span, with winter coming on. Our larder was almost empty
and the prospect for replenishing it remote and not to be
depended upon.

We had come out of our difficulties with the Indians far
more successfully than I had expected. Our scalps were still
where they belonged. But was there not constant danger
lurking from similar encounters? The country was full of
roving Indian bands. Would we be able to conciliate others
as we had done those out of whose clutches we had just
escaped by the merest chance. By an exceedingly narrow

The duke had so often spoken of the furious snowstorms
that swept the western prairies. Winter might overtake us


long before we could reach the shelter of the settlements.
For aside from the Catholic Mission in the Putowatomie
Nations there was not the slightest refuge from the raging
gales that could sweep over that immeasurable domain
that is as open as the outstretched palm.

It is an unappreciated blessing of Heaven that man can-
not see into the future. Could we have foreseen what lay
ahead of us, my dark forebodings would have turned to stark


Three days long we had travelled since our encounter
with the Ogallalas (so writes the duke) when we approached
the two forks of the Platte.

It was quite early in the morning when I stepped out of
the tent to survey the neighboring country, as was my cus-
tom at arising. Turning my eyes toward the west I saw a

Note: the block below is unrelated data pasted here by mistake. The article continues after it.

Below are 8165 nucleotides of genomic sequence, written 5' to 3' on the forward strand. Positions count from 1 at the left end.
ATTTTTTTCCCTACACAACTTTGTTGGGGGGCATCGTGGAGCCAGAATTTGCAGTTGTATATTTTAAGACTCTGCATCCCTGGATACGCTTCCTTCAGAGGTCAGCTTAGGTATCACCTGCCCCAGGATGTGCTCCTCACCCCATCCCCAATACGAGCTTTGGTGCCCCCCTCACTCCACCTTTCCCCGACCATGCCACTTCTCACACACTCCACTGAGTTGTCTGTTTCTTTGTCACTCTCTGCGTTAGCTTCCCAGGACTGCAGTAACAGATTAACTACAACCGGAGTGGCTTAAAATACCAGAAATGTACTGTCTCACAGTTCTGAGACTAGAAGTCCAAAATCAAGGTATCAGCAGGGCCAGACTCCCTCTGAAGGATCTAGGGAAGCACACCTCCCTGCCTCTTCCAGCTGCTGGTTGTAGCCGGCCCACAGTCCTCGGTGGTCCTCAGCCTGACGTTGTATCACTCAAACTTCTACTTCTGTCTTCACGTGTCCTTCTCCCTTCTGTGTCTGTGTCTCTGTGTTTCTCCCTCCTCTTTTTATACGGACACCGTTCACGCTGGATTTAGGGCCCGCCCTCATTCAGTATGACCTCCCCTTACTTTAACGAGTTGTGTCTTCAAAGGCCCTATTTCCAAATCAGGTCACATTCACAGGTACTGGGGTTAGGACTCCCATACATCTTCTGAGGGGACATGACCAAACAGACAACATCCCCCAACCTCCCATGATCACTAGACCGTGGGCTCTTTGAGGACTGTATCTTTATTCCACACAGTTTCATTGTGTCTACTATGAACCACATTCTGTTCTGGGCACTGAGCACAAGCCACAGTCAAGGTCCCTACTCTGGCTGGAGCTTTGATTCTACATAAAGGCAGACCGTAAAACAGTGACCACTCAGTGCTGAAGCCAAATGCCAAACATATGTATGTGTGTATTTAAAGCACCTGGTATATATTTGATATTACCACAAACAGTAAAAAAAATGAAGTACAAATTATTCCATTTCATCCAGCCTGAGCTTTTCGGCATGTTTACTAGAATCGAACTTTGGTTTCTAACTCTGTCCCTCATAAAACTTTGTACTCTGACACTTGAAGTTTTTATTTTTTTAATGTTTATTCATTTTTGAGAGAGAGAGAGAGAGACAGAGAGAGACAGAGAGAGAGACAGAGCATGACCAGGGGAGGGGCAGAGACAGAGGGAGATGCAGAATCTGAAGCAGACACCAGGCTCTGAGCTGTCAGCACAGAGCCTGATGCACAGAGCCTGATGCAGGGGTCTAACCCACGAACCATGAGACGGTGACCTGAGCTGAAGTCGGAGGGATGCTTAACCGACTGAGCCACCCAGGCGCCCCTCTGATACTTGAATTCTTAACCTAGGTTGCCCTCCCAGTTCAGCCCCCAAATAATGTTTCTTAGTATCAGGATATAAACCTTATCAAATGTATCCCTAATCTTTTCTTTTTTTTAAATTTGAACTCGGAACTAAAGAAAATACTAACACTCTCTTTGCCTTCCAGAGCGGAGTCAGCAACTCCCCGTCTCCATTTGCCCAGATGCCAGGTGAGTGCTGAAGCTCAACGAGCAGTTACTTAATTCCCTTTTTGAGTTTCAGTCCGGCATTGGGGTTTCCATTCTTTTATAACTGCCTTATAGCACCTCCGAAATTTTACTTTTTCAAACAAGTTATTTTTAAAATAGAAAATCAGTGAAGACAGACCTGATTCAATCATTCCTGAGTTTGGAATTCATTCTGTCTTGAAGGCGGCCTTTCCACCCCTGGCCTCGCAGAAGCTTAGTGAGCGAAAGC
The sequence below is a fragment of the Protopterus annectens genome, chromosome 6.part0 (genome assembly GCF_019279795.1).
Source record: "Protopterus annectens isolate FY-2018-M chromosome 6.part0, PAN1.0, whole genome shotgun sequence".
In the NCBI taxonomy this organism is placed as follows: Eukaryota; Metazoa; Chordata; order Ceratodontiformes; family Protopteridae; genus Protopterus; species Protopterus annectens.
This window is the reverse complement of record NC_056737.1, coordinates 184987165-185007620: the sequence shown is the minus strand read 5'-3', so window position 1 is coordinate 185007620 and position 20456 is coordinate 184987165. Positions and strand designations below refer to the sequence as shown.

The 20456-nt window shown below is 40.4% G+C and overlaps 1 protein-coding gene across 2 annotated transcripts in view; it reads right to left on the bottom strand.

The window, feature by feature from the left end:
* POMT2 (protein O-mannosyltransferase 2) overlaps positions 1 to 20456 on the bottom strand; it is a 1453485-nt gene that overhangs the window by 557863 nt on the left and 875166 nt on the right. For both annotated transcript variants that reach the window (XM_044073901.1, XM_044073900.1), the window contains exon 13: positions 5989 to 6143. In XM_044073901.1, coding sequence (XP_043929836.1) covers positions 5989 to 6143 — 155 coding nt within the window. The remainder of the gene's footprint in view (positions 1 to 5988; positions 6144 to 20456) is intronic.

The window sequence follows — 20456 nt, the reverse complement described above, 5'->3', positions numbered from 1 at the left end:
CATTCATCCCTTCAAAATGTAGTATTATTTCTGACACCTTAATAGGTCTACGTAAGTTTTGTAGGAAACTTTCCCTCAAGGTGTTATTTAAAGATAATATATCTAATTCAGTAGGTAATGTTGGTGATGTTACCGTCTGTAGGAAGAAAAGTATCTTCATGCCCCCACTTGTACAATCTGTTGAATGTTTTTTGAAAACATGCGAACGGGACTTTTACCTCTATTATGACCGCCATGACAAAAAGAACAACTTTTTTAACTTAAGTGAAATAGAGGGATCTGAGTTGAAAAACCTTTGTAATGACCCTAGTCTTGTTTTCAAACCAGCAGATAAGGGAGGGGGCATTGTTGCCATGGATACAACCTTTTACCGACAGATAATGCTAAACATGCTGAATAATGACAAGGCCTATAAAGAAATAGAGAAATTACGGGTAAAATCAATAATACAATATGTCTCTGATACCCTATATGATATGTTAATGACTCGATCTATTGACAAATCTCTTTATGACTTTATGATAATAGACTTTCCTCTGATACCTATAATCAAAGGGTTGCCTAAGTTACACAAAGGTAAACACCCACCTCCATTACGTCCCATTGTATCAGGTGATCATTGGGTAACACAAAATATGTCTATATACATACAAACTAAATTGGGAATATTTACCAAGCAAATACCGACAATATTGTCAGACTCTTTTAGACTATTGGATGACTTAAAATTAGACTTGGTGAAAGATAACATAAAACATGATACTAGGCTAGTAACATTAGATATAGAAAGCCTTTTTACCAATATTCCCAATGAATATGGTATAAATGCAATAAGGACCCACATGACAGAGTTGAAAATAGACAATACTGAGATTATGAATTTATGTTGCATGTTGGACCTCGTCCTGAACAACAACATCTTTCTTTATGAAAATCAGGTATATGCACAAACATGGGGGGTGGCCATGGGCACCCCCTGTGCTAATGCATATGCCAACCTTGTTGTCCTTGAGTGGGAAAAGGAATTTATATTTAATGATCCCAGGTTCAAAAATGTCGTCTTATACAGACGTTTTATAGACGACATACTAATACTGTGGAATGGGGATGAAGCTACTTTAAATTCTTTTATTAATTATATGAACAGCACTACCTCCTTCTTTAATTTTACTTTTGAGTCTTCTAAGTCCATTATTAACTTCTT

small herd of buffaloes grazing quietly on the level plain,
perhaps a thousand paces up the wagon trail. I had just
decided to saddle Moellhausen's horse with the intention of
riding slowly toward them, with my body bent down over
its neck, when, at some distance to the right, two dark
objects caught my eyes. These were apparently motionless.
They were too far away to be distinguishable. Being quite
motionless they might have been taken for dead buffaloes.
Moellhausen now appeared in the opening of the tent, and I
pointed out to him what I saw.

The atmosphere was peculiar. Distant objects seemed
to change constantly in appearance. Objects at some dis-
tance from us, although apparently motionless, seemed to
take on new forms even as we were scanning them. We
could not make out what they were for quite a while. At
first we took them to be a couple of buffaloes still lying on
their bed-ground. Now they looked like small ravens.
Again we thought that they might be Indians crouched on
the ground. We even decided that they were wolves.

And so we contended with one another for some time
about the identity of this puzzling spectacle until we recog-
nized what we least desired to find. They were Indians !

As we were walking toward them they rose from the
ground and moved resolutely toward us, while we, keeping
the same pace, returned to our little wagon. When they


reached us we found them to be young fellows so savage and
filthy in appearance that I cannot recall any human beings
that I had ever beheld roaming over the prairies who could
match their repulsive exterior.

Their forms were enveloped in woollen cloths that
might have been white at one time. Now, however, they
were a dusky color between gray and a dun. A sort of
cowl, or hood, of the same material served them for a head-
covering. Their feet and legs were clothed in leggins and
moccasins of tanned deerskin. In their hands they carried